(720 ILCS 5/7-1)

Sec. 7-1. Use of force in defense of person.

(a) A person is justified in the use of force against another when and to the extent that he reasonably believes that such conduct is necessary to defend himself or another against such other’s imminent use of unlawful force. However, he is justified in the use of force which is intended or likely to cause death or great bodily harm only if he reasonably believes that such force is necessary to prevent imminent death or great bodily harm to himself or another, or the commission of a forcible felony.

(b) In no case shall any act involving the use of force justified under this Section give rise to any claim or liability brought by or on behalf of any person acting within the definition of “aggressor” set forth in Section 7-4 of this Article, or the estate, spouse, or other family member of such a person, against the person or estate of the person using such justified force, unless the use of force involves willful or wanton misconduct.


(720 ILCS 5/7-3)

Sec. 7-3. Use of force in defense of other property.

(a) A person is justified in the use of force against another when and to the extent that he reasonably believes that such conduct is necessary to prevent or terminate such other’s trespass on or other tortious or criminal interference with either real property (other than a dwelling) or personal property, lawfully in his possession or in the possession of another who is a member of his immediate family or household or of a person whose property he has a legal duty to protect. However, he is justified in the use of force which is intended or likely to cause death or great bodily harm only if he reasonably believes that such force is necessary to prevent the commission of a forcible felony.

(b) In no case shall any act involving the use of force justified under this Section give rise to any claim or liability brought by or on behalf of any person acting within the definition of “aggressor” set forth in Section 7-4 of this Article, or the estate, spouse, or other family member of such a person, against the person or estate of the person using such justified force, unless the use of force involves willful or wanton misconduct.


(720 ILCS 5/24-1)

Sec. 24-1. Unlawful use of weapons.

(a) A person commits the offense of unlawful use of weapons when he knowingly:

(1) Sells, manufactures, purchases, possesses or

carries any bludgeon, black-jack, slung-shot, sand-club, sand-bag, metal knuckles or other knuckle weapon regardless of its composition, throwing star, or any knife, commonly referred to as a switchblade knife, which has a blade that opens automatically by hand pressure applied to a button, spring or other device in the handle of the knife, or a ballistic knife, which is a device that propels a knifelike blade as a projectile by means of a coil spring, elastic material or compressed gas; or

(2) Carries or possesses with intent to use the same

unlawfully against another, a dagger, dirk, billy, dangerous knife, razor, stiletto, broken bottle or other piece of glass, stun gun or taser or any other dangerous or deadly weapon or instrument of like character; or

(3) Carries on or about his person or in any vehicle,

a tear gas gun projector or bomb or any object containing noxious liquid gas or substance, other than an object containing a non-lethal noxious liquid gas or substance designed solely for personal defense carried by a person 18 years of age or older; or

(4) Carries or possesses in any vehicle or concealed

on or about his person except when on his land or in his own abode, legal dwelling, or fixed place of business, or on the land or in the legal dwelling of another person as an invitee with that person’s permission, any pistol, revolver, stun gun or taser or other firearm, except that this subsection (a) (4) does not apply to or affect transportation of weapons that meet one of the following conditions:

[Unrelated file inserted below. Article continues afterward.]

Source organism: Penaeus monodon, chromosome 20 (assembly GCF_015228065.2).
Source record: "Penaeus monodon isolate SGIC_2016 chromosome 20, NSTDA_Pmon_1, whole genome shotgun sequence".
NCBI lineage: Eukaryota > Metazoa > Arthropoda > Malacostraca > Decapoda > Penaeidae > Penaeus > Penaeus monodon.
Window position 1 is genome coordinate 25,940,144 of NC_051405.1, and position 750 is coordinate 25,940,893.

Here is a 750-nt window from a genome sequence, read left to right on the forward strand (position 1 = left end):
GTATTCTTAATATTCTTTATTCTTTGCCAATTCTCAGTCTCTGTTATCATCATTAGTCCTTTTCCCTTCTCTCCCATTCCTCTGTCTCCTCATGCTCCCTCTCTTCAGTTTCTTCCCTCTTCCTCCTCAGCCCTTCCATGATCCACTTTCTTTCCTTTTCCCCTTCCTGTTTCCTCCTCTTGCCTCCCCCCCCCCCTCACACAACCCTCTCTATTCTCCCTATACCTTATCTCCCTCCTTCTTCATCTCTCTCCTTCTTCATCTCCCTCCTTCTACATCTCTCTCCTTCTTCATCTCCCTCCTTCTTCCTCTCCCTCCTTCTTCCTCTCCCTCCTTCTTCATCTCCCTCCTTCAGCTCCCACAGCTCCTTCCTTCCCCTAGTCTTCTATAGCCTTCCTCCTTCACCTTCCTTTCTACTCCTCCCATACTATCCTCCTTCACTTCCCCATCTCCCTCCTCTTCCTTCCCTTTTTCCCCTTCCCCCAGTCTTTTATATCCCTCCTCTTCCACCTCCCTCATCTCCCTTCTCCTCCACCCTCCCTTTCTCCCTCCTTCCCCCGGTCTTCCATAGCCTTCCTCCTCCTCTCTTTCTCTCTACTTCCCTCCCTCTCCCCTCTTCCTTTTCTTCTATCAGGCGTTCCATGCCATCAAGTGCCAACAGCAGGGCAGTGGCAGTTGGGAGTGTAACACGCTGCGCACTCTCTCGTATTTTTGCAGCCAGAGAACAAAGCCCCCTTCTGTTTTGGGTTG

(b) Sentence. A person convicted of a violation of subsection 24-1(a)(1) through (5), subsection 24-1(a)(10), subsection 24-1(a)(11), or subsection 24-1(a)(13) commits a Class A misdemeanor. A person convicted of a violation of subsection 24-1(a)(8) or 24-1(a)(9) commits a Class 4 felony; a person convicted of a violation of subsection 24-1(a)(6) or 24-1(a)(7)(ii) or (iii) commits a Class 3 felony. A person convicted of a violation of subsection 24-1(a)(7)(i) commits a Class 2 felony and shall be sentenced to a term of imprisonment of not less than 3 years and not more than 7 years, unless the weapon is possessed in the passenger compartment of a motor vehicle as defined in Section 1-146 of the Illinois Vehicle Code, or on the person, while the weapon is loaded, in which case it shall be a Class X felony. A person convicted of a second or subsequent violation of subsection 24-1(a)(4), 24-1(a)(8), 24-1(a)(9), or 24-1(a)(10) commits a Class 3 felony. A person convicted of a violation of subsection 24-1(a)(2.5) commits a Class 2 felony. The possession of each weapon in violation of this Section constitutes a single and separate violation.

(c) Violations in specific places.

(1) A person who violates subsection 24-1(a)(6) or

24-1(a)(7) in any school, regardless of the time of day or the time of year, in residential property owned, operated or managed by a public housing agency or leased by a public housing agency as part of a scattered site or mixed-income development, in a public park, in a courthouse, on the real property comprising any school, regardless of the time of day or the time of year, on residential property owned, operated or managed by a public housing agency or leased by a public housing agency as part of a scattered site or mixed-income development, on the real property comprising any public park, on the real property comprising any courthouse, in any conveyance owned, leased or contracted by a school to transport students to or from school or a school related activity, in any conveyance owned, leased, or contracted by a public transportation agency, or on any public way within 1,000 feet of the real property comprising any school, public park, courthouse, public transportation facility, or residential property owned, operated, or managed by a public housing agency or leased by a public housing agency as part of a scattered site or mixed-income development commits a Class 2 felony and shall be sentenced to a term of imprisonment of not less than 3 years and not more than 7 years.